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This review is from: In Search of Ruritania: The life and times of Ivor Novello (Paperback)
I had been looking forward to reading this biography of Ivor Novello, having read all the others that have been published over the years, but found it slightly disappointing as it really had little new information, other than perhaps a few more details from Mary Ellis and from Christopher Hassall's son. It was as much about the author as it was about Ivor, and I personally felt that the author had a very tenuous link with Novello i.e. an aunt introduced him to Ivor's songs when he was a child, and in recent years he had tried unsuccessfully to put on a production of 'Glamorous Night'. Instead, on a Tuesday afternoon in 2001, he put on a concert of Novello songs at Drury Lane, although in the Grand Saloon seating 180 people and not actually in the theatre itself. On this basis he was classed as a 'Novello expert' and so was engaged to advise during the making of the film 'Gosford Park'. I may be wrong, but I don't remember Ivor Novello being a major character in 'Gosford Park'....but maybe that's just my memory. I could not help feeling that the film was a tiger and the author was hanging on desperately to its tail.
I found it irritating that, having read so much about Ivor's life over the last 50 years, Mr Slattery-Davis seemed in some cases to deliberately take an opposing view to all the other biographers (many of whom knew Ivor personally), to portray him as being more difficult to work with, depressive, bad tempered and a bit of a control freak etc. Maybe this was just to give it a new angle? Its effect was to destroy some of Ivor's charm. I would also take exception to the author's view of Ivor that "Within ten years of his death he was all but forgotten, as if he never existed." An odd statement, as Ivor has not been forgotten at any point in the last 60 years. His songs and music are played all the time, from "Keep The Home Fires Burning" to "We'll Gather Lilacs" etc, and I regularly hear them in concerts and on the radio. In recent years Cameron Mackintosh renamed the Strand Theatre as the Novello Theatre. Even the pop world has its annual Novello Awards, which are much coveted. I could go on....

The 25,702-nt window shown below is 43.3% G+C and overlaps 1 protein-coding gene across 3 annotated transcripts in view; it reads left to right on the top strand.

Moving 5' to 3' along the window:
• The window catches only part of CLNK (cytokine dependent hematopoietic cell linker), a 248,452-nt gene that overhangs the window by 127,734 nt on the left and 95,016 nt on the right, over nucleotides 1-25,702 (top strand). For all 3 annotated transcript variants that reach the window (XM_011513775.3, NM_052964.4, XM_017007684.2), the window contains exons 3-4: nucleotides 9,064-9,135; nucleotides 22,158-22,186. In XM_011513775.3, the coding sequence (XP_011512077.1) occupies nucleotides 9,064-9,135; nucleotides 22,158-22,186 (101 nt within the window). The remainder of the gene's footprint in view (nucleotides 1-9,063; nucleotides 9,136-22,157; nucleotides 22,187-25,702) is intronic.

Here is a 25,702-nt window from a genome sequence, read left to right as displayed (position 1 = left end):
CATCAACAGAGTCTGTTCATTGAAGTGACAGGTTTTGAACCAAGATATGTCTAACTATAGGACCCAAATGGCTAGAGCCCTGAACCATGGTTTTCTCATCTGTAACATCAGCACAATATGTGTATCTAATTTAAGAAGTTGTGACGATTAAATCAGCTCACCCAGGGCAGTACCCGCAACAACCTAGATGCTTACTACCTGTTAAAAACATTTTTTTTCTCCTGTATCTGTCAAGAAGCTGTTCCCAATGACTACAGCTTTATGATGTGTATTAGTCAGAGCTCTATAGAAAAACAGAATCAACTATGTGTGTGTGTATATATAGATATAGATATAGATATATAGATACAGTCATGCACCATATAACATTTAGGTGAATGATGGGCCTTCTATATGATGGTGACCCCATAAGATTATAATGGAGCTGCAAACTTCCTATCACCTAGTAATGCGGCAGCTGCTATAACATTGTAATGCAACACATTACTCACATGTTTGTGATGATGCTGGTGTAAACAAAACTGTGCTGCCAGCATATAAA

Overall this had the potential to be a much better book than it actually is. The paperback that I purchased has very poor quality photos, and some are wrongly captioned e.g. one picture of Ivor taken in 1929 during the run of Symphony in Two Flats is captioned "Ivor - circa 1940". Opposite is a picture of 8 people, yet the caption lists 7 names. I also find it very irritating when biographies like this don't have an index. You want to find an anecdote about a particular performer and you have no idea where to find it.
In a description of his visit to Ivor's home, Redroofs, the author mentions that "Ivor's presence" is still felt and that people have seen "an older man sitting in a chair". Ivor was only 58 when he died, and for someone who was idolised for his looks and tried so hard to remain youthful (playing a 26 year old when he was 46), I cannot imagine Ivor Novello coming back to haunt Redroofs as an "older man". If Ivor ever returns, you can be certain that he will look young and glamorous!
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Initial post: 29 Aug 2012 16:43:45 BDT
Mr. P. James says:
Have now had an opportunity to watch Gosford Park again, for which this author was the Ivor Novello authority. I was therefore astonished to see that the film had Ivor driving a car, when he was chauffeur driven everywhere in his beloved Rolls; characters referred to Ivor as a film star, when he had stopped being a film idol by this time and was known for his succesful stage plays, and I was aghast when - in the film - Ivor played a tune in 1932 which he didn't actually write until 1935....
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